Monday, April 11, 2011

Writing All Night: Act of Genius or Just Bad Practice?

I have some unusual work habits. Or, at least, when I tell others about my work habits, they sort of blanch and say, "you poor thing!"

It started in college and got worse in graduate school, and now that I am a fully-fledged professional, I haven't changed. Here's what I do: when there's something due on a particular date, like a written report, I get up around two in the morning that day, and I start working. Yeah, I get a few hours of sleep, and then I pretty much stay up all night.

I can't manage to do it the day before. I can't stay up late and do it the evening before. There's something about waiting until the last possible moment that makes me type and think faster. I get hyperfocused--in the zone--and I get this stuff done pretty fast. Don't get me wrong--I do all the prep work ahead of time. I have all my information gathered in advance. It's the writing I do at the last minute.

This behavior has been reinforced. Heavily. See, I've developed a reputation in the state where I work as a psychologist who writes these super-comprehensive, helpful reports. And pediatricians, other social service agencies, and the state Department of Children, Youth, and Families keep referring clients to me. So I guess I'm doing all right.

But just last month, there was a study published in the Journal of Neuroscience that got my attention. Some scientists studied the brains of healthy young adults and discovered that the brain's pleasure centers are much more activated after a sleepless night. And that activation leads to a sense of euphoria and a tendency toward risky behavior. With sleep deprivation, the brain is more likely to swing to extremes on the mood spectrum, and that can result in impulsive decisions because one is feeling so optimistic. In addition, without adequate sleep, the brain's decision-making region (the prefrontal cortex) gets de-activated. But you know what gets activated in its place? The amygdala, which controls the brains more primal functions, like the fight-or-flight reflex.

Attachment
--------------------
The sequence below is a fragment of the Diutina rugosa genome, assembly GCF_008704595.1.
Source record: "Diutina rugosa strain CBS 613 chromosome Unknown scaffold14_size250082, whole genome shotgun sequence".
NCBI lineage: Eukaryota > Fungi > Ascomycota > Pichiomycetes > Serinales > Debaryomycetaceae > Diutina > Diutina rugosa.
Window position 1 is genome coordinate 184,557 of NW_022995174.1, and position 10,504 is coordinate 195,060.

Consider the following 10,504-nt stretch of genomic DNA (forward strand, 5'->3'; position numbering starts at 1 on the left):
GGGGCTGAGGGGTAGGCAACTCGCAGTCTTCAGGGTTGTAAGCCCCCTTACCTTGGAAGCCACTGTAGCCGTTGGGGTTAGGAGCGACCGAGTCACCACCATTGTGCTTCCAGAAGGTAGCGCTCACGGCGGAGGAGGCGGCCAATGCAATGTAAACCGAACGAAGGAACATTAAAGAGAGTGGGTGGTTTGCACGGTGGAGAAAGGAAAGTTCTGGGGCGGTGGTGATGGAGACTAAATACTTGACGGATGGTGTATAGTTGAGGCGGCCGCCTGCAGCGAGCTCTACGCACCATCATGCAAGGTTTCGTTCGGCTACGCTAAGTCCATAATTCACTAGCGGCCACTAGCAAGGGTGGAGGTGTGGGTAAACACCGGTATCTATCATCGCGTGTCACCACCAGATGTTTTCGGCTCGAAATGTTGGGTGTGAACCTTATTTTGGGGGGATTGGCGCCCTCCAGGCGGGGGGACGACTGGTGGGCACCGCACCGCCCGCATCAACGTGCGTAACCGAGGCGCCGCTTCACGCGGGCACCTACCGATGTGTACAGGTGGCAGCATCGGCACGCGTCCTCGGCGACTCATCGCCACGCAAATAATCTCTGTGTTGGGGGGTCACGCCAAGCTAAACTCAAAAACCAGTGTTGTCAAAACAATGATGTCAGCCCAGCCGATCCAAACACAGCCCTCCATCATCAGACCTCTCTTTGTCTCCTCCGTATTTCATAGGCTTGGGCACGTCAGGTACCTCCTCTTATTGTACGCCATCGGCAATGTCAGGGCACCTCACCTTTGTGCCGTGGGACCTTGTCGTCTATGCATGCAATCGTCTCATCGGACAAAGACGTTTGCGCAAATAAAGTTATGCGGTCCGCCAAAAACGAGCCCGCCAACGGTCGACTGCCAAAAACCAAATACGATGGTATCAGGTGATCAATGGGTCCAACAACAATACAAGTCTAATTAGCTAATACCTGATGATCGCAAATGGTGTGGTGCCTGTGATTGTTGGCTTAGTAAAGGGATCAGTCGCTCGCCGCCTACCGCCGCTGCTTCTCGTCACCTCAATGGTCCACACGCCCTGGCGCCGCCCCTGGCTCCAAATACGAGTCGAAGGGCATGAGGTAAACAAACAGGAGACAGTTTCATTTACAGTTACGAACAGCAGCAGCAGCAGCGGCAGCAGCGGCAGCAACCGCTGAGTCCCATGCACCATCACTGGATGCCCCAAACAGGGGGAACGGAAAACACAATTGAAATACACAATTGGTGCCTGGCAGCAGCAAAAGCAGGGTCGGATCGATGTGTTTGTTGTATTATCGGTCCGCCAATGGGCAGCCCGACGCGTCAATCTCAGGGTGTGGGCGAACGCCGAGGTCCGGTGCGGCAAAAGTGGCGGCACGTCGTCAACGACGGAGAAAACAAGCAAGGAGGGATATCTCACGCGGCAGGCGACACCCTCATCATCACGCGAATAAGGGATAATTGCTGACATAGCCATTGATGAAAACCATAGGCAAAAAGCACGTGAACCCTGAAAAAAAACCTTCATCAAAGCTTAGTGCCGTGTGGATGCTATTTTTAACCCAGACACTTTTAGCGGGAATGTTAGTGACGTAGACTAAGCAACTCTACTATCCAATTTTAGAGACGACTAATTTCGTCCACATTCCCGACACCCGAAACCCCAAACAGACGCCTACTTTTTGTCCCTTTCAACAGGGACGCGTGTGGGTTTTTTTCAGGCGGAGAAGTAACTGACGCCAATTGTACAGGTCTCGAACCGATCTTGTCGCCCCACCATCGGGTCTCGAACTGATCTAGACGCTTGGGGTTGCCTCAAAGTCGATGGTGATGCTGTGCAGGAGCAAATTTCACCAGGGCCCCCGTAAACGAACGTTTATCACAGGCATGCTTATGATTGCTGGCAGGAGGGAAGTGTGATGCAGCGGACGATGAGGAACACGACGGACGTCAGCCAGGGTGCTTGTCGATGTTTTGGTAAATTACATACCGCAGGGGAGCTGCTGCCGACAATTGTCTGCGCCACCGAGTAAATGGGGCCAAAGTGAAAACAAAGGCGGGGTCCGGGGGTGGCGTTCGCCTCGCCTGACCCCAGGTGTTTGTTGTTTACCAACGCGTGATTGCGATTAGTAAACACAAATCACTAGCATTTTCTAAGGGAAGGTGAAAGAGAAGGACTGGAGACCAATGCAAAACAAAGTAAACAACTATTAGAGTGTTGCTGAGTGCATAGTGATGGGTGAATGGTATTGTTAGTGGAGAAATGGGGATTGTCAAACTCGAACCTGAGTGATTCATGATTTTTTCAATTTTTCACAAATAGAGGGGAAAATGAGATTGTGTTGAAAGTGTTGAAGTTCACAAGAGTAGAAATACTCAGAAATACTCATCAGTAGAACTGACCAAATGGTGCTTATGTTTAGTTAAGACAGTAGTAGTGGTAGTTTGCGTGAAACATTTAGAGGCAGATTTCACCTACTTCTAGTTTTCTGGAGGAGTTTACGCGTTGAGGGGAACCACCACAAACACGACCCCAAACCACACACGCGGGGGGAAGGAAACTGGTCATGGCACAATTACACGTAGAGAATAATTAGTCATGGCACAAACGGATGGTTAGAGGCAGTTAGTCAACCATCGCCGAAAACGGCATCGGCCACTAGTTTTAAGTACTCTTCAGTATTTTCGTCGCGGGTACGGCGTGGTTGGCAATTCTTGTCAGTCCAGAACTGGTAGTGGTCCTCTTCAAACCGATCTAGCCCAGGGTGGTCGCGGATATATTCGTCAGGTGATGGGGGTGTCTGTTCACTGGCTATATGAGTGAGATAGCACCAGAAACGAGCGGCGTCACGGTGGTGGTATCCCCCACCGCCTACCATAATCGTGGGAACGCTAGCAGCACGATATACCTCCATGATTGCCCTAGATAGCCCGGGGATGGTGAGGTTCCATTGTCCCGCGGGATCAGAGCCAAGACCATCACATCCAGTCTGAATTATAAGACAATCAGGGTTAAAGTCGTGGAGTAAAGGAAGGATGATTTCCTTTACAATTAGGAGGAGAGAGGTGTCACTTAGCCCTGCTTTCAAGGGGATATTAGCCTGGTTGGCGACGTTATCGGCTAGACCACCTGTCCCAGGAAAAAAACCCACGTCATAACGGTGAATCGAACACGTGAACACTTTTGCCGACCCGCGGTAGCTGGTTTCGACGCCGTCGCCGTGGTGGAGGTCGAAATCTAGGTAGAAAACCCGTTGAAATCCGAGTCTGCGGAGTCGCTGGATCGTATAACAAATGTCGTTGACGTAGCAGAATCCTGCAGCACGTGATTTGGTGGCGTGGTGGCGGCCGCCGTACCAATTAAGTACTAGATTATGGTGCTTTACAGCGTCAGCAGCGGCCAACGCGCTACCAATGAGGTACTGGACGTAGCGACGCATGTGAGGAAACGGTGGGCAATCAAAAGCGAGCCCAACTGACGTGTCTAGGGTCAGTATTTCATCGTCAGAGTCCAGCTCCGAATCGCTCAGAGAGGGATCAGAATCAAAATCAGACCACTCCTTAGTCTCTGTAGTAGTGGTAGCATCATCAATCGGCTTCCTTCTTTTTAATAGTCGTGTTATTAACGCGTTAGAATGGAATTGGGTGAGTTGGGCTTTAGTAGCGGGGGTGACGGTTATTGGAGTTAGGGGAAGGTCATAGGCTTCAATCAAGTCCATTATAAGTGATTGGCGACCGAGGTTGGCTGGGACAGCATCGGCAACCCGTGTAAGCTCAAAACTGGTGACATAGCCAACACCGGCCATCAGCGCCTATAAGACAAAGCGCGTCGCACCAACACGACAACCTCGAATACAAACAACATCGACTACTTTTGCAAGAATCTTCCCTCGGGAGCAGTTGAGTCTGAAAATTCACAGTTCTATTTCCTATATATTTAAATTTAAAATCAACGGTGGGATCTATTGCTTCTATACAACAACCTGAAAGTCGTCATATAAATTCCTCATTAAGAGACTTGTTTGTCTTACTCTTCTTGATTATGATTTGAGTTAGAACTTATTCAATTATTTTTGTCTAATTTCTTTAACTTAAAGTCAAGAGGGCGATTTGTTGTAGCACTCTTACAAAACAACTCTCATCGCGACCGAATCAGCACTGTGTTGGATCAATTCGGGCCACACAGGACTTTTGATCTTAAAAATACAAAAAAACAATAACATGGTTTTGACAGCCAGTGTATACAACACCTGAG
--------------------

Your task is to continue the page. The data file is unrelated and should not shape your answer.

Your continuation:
In other words, sleep deprivation doesn't just result in fatigue and general droopiness.

The article goes on to suggest that people in high-stakes professions should make sure they get adequate sleep in order to maintain safety and good judgment.

Now, on some level, I knew this. I spend a lot of time talking with parents about the importance of sleep, both for their children and for themselves. But the idea that I might be more impulsive after a night of sleep deprivation because I'm feeling euphoric and overly optimistic ... it's something to think about, for a whole host of reasons, including my responsibility to my family and my clients.

Should I change my ways? And how about you? Do you pull all-nighters? If so, why? Have you felt this kind of effect after a sleepless night? Does it make sense?  And if this is actually the case, would you want to try writing under the influence of your brain on sleep-deprivation, just to see what you come up with? Do you think you'd be more creative, or completely unfocused? Are you afraid you'd kill one of your key characters in a fit of euphoric whimsy?

Oh! And don't forget to zip over to Lydia's for Medical Monday, and Laura's for Mental Health Monday!

22 comments: